Such disciplines and the related deterrent sanctions do not amount to coercion and compulsion. Islam also applies Muslim-specific deterrent sanctions to maintain the Islamic social order and ethos. An analogy may clarify this point. Most states have armed forces. These forces are composed either of volunteers or conscripts. Both types of soldiers are governed by the same disciplines (and sanctions). There is no “conscription” into Islam, for you can enter only by repeating the shahada. To be valid and acceptable, this declaration must be voluntary and sincere. After that, the duties and obligations of Islam apply equally to all Muslims.

Of course, the system and its discipline is not external and as rigid as an army discipline is and has to be. Nevertheless it is a discipline, and breaches entail sanctions based on the seriousness of the matter. Typically, the disciplines of Islam are acquired gradually. Due to their inherent naturalness and ease and, most especially, because they are based on Divine and not human commands, they are readily internalized and welcomed in the heart.

When a sergeant shouts “Attention!” at his soldiers, they jump to a command that is always and only external—one obeys only because one must. By contrast, when the leader of a Muslim congregational prayer calls Allahu akbar, everyone present gives himself or herself the same command—it is internal as well as external. One obeys because one wants and consents to do so, and one is glad that one must. The solidarity and cohesion of a Muslim congregation (as the variety and rhythm of its members’ movements demonstrates) is the solidarity of individuals gathered by consent to share in the same noble endeavor. Each fulfils his or her duty a little behind or a little ahead of another, but still together with all. It does not look like, nor is it, the mechanical solidarity of uniformed soldiers on parade.

Unsurprisingly, most breaches of discipline are slight, informal, and informally put right—usually by one Muslim advising a fellow Muslim to do the right thing and stop doing the wrong thing. Elaborating, exaggerating, or even reporting on someone’s shortcomings or sins of others is considered a grave fault in Islam. Forbearance, forgiveness, patience for others, strictness for oneself—this is the more commended and generally practiced stance of the overwhelming majority of Muslims.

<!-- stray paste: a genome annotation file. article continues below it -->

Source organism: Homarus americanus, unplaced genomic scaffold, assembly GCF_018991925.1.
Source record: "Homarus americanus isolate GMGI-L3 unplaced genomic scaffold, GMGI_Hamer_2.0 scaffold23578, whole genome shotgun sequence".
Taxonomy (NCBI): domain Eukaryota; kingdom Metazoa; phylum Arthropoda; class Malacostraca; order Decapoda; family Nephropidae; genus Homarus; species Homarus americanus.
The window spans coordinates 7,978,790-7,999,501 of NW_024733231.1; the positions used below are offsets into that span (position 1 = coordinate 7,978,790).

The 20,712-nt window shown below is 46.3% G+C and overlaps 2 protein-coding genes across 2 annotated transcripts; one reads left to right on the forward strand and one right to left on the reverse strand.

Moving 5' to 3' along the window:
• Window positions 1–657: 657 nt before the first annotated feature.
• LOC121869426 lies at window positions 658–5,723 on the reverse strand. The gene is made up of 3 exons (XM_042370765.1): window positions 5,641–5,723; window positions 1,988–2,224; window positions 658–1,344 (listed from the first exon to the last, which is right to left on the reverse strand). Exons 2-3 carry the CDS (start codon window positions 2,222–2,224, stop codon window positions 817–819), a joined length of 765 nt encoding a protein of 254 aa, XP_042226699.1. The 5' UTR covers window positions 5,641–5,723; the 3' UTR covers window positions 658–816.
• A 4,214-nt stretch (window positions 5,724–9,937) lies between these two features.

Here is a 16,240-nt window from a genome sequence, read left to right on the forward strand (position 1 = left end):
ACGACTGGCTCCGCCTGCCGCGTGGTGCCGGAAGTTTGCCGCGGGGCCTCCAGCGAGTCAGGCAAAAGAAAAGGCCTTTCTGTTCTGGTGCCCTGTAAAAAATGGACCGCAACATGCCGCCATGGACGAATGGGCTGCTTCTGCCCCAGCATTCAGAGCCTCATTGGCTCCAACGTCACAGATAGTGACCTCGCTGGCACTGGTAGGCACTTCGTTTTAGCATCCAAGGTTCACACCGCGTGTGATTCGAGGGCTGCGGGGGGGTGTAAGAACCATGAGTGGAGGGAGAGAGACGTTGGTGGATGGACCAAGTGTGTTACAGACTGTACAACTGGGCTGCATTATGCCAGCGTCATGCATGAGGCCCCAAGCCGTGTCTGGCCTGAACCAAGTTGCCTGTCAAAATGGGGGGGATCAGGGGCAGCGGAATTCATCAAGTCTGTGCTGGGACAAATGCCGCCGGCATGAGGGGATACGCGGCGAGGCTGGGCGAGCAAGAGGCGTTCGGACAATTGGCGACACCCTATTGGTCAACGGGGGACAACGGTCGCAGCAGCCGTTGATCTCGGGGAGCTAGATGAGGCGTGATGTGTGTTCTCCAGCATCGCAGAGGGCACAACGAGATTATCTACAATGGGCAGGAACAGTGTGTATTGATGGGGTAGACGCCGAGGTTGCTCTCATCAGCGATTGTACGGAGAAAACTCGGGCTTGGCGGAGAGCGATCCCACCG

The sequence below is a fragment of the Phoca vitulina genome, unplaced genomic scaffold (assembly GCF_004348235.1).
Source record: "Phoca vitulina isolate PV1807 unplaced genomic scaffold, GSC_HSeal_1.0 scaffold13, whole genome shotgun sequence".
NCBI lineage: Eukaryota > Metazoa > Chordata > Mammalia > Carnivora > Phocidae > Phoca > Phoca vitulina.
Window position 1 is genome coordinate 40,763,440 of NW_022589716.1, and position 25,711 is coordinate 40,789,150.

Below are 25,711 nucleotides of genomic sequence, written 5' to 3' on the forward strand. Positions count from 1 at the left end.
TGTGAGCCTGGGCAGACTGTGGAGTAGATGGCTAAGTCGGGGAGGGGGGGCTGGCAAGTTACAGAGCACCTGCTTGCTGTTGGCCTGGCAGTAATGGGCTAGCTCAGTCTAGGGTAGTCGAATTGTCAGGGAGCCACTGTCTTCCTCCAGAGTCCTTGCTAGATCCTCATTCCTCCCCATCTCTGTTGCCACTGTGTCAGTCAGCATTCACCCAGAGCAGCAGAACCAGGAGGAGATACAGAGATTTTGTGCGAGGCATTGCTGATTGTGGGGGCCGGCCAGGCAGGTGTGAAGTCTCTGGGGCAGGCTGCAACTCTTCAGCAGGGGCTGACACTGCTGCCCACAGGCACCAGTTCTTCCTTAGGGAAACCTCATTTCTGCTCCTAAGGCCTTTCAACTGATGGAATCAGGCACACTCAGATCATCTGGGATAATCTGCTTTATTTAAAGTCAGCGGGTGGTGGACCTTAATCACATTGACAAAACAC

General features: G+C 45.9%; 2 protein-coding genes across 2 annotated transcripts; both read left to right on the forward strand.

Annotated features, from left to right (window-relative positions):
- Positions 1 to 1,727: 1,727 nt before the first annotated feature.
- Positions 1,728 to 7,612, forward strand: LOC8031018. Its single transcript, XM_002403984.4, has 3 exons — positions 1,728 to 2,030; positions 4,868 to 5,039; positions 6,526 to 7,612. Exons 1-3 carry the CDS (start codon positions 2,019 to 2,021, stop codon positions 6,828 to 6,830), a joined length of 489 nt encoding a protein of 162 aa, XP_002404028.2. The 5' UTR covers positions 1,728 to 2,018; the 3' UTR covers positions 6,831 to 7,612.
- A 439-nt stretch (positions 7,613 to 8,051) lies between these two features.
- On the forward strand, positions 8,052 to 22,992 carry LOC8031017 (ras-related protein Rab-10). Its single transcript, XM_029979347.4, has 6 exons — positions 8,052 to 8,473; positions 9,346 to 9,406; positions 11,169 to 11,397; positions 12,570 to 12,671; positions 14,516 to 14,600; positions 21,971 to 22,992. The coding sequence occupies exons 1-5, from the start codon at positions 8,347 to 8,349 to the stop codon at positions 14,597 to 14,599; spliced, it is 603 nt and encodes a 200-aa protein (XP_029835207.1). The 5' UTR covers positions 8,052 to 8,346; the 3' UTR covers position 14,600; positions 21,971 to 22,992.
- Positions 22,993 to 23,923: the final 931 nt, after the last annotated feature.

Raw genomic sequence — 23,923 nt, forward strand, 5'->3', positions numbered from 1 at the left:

However, certain kinds of breaches threaten the social ethos as a whole. If such threats are not countered, the social ethos becomes eroded and society’s general order and stability is undermined. Where informal private efforts to correct matters right have failed or are of no use, formal public measures, including force, must be applied. For example, Islam forbids the consumption of intoxicants, gambling, adultery, fornication, fraud, theft, and other harmful practices. It considers them both sins and crimes subject to punishment. If these vices are allowed to take root and spread, society has failed to fulfill its duty to the law and moral ethos of Islam. Collective action must be taken to prevent or undo widespread corruption within the social body. While such action includes positive efforts to educate the community in the corresponding virtues, it also must accept the negative action of imposing appropriate penalties on those who wilfully and systematically introduce vices into society that will destroy its discipline and Islamic character.

Consider the issue of apostasy. Under Islamic law, apostasy is regarded with the same gravity as treason is regarded by most states and all armed forces. The hope must be to prevent, by pleading, prayers, persuasion, and all other legitimate means, such a crime from becoming public and offensive to society. Those who insist on pursuing this path must be asked to reconsider and repent. If they reject this opportunity, the penalty is death. No lesser penalty could express society’s abhorrence of breaking one’s covenant with God. The shahada, by which the individual enters Islam, is a most weighty affair. To overturn it is to insult the whole balance of creation and its relationship with the Creator. If apostasy were regarded as an individual affair only, personal conscience would be tantamount to degrading religion to a plaything, a literary toy—now a pleasure or convenience, now a displeasure or nuisance, according to the whim or caprice of the moment.

“There is no compulsion in religion” because we have free will and because “Truth stands clear of falsehood.” Truth has an absolute authority within the human conscience, which calls it urgently to affirm its Creator and Sustainer. In both individual and collective life, the Truth’s absolute authority demands a flexible but strong and steady discipline. Discipline and forbearance, as well as compassionate understanding and patience, are the proper responses to all breaches—but only up to and until the discipline itself is threatened with destruction. Like every discipline, the discipline of Islam imposes its burdens. But unlike any other, the rewards for carrying those burdens with sincere devotion are sanity, serenity, and ease in this life and in the life to come.